Monthly newsletter: June 2018

Message from Keith

The last six weeks or so seemed particularly grim for what has already been a terrible year for the media in Asia.

First, on April 30, came the horrific news from Afghanistan that 10 journalists were killed on a single day, nine while responding to a suicide blast in the capital, Kabul, and the 10th shot and killed in a separate incident in Khost, near the Pakistan border.

Then came news from Malaysia of the first conviction under that country’s new “fake news” law, against a Yemeni-born Danish citizen for a YouTube video he posted criticising the police response time to a shooting in Kuala Lumpur.

And in Cambodia, May began with the sacking of the top editor of the country’s last independent newspaper, The Phnom Penh Post, followed by the resignation of several editors and reporters in protest. The newspaper had published a story about how the paper’s new Malaysian owner had previously carried out public relations work for Prime Minister Hun Sen. The Cambodian leader has been shutting critical media outlets and harassing political opponents ahead of elections due in July.

With the continuing suppression of journalists and independent media in Thailand, Myanmar and elsewhere, supporters of a free and independent media as a vital component of democracy had every reason to feel depressed.

Yet out of Malaysia on May 9 came one reason to cheer.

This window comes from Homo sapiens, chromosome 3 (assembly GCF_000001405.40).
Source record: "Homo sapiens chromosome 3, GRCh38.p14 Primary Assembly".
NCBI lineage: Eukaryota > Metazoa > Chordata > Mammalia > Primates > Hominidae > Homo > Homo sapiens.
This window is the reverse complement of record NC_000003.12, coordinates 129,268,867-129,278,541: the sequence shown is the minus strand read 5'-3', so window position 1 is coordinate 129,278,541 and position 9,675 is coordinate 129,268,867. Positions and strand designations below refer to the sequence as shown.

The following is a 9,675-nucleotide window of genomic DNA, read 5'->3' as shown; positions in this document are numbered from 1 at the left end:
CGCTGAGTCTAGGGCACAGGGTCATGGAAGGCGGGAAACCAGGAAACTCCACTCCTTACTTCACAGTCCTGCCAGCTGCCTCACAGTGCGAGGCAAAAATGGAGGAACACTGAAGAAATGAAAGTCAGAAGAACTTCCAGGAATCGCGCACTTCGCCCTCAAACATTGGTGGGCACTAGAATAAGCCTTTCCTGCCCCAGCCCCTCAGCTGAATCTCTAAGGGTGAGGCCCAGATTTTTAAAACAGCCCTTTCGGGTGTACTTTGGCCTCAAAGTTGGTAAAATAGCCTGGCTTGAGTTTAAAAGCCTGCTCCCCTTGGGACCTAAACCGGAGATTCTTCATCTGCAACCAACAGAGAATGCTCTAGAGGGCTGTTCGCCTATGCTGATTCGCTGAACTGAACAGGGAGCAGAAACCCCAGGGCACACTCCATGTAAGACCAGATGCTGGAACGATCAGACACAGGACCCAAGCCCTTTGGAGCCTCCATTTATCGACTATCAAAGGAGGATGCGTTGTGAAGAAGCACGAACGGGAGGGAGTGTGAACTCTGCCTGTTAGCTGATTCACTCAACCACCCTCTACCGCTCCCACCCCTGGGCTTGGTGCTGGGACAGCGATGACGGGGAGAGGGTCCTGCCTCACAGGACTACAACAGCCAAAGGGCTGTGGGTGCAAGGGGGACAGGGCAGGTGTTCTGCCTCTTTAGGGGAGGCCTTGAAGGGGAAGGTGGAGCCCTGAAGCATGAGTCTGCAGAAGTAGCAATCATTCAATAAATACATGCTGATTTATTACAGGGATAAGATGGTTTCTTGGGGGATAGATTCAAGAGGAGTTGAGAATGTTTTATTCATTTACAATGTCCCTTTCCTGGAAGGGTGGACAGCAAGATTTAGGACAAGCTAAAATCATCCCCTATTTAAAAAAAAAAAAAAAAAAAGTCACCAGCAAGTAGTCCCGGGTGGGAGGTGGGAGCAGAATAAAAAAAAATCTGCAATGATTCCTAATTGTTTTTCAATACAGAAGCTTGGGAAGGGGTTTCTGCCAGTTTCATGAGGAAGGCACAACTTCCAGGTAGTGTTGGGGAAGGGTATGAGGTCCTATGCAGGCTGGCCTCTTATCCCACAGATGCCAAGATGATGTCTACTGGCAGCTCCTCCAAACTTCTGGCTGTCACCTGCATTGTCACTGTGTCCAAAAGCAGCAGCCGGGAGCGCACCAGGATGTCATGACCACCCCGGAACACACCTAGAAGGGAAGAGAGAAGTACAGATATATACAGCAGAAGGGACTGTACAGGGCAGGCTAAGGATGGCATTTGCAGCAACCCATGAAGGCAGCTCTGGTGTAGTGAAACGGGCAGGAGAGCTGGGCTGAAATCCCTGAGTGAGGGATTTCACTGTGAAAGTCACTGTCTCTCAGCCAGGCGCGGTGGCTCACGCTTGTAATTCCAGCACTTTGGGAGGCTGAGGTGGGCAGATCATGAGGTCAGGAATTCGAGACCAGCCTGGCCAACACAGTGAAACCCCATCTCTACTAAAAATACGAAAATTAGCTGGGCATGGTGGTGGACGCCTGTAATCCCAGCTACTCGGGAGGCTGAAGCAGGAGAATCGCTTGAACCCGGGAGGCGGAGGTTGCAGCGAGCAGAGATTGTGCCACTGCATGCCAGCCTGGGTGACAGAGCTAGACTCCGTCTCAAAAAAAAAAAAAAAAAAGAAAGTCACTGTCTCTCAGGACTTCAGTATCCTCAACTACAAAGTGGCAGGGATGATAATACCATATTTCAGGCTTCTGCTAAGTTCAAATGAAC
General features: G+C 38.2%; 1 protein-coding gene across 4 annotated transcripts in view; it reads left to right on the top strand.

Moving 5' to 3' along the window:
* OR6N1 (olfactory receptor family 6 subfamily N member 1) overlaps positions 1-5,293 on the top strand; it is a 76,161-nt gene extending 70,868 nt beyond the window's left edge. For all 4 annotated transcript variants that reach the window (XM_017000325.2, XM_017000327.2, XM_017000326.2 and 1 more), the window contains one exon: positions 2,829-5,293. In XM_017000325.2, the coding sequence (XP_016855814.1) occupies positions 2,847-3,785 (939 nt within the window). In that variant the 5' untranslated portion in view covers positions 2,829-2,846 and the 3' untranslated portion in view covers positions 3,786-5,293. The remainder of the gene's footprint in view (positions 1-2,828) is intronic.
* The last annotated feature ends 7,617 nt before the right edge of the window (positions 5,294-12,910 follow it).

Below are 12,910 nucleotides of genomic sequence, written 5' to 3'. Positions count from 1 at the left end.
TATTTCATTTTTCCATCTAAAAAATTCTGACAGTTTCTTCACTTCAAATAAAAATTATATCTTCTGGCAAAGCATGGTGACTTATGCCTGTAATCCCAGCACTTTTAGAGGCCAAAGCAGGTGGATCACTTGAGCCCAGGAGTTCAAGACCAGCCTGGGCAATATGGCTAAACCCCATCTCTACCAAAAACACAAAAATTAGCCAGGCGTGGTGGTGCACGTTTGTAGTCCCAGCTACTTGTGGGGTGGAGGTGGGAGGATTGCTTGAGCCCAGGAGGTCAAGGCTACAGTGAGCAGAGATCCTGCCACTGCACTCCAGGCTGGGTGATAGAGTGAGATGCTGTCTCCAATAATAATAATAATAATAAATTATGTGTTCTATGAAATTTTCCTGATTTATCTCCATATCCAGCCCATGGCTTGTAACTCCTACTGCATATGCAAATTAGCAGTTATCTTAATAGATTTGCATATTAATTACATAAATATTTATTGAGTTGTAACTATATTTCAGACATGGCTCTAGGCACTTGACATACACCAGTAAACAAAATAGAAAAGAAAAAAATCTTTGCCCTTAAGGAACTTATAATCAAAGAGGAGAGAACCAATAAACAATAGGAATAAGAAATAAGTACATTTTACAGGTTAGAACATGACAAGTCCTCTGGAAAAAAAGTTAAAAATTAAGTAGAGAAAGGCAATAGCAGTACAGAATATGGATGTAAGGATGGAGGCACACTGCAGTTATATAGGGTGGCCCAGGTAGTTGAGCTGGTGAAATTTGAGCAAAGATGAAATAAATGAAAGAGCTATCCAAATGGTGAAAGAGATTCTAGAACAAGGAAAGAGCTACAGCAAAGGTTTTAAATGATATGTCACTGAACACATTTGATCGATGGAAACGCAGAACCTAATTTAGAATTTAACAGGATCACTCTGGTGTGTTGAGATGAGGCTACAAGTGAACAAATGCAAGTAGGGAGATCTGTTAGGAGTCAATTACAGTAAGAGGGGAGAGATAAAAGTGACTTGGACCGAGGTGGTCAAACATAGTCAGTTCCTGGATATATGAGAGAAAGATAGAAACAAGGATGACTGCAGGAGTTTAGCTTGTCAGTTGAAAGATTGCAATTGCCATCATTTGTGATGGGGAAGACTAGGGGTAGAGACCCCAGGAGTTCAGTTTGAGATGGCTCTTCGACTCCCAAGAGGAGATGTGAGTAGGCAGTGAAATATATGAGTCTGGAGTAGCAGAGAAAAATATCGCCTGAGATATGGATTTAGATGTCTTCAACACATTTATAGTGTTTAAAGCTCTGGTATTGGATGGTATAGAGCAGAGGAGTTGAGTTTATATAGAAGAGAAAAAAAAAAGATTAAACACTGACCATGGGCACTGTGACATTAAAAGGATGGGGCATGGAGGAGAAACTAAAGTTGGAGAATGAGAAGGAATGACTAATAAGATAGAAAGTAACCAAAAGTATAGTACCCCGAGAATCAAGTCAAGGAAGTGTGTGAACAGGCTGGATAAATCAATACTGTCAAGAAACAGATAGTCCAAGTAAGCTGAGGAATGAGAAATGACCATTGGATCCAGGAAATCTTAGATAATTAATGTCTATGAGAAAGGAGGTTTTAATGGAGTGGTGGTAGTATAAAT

There, on May 9, the opposition Pakatan Harapan coalition, led by nonagenarian former prime minister Mahathir Mohamad, ousted the ruling Barisan Nasional coalition, which has led the country under de facto one-party rule since independence in 1957. The defeated coalition was led by the United Malays National Organization or UMNO, whose leader and prime minister, Najib Razak, has been accused of corruption on an epic scale. Nearly US$700 million was discovered in Najib’s personal bank account, with the money believed funnelled from the country’s sovereign wealth fund, known as 1MBD. Najib has denied allegations of corruption, saying the money was a gift.

For the past 60 years, the hold on power by UMNO and Barisan came in part from their near-total control of the media. State-controlled newspapers and television stations became nothing more than slavish mouthpieces for the ruling coalition. And successive governments, but particularly Najib's, used the British colonial-era Sedition Act to stifle critical reporting.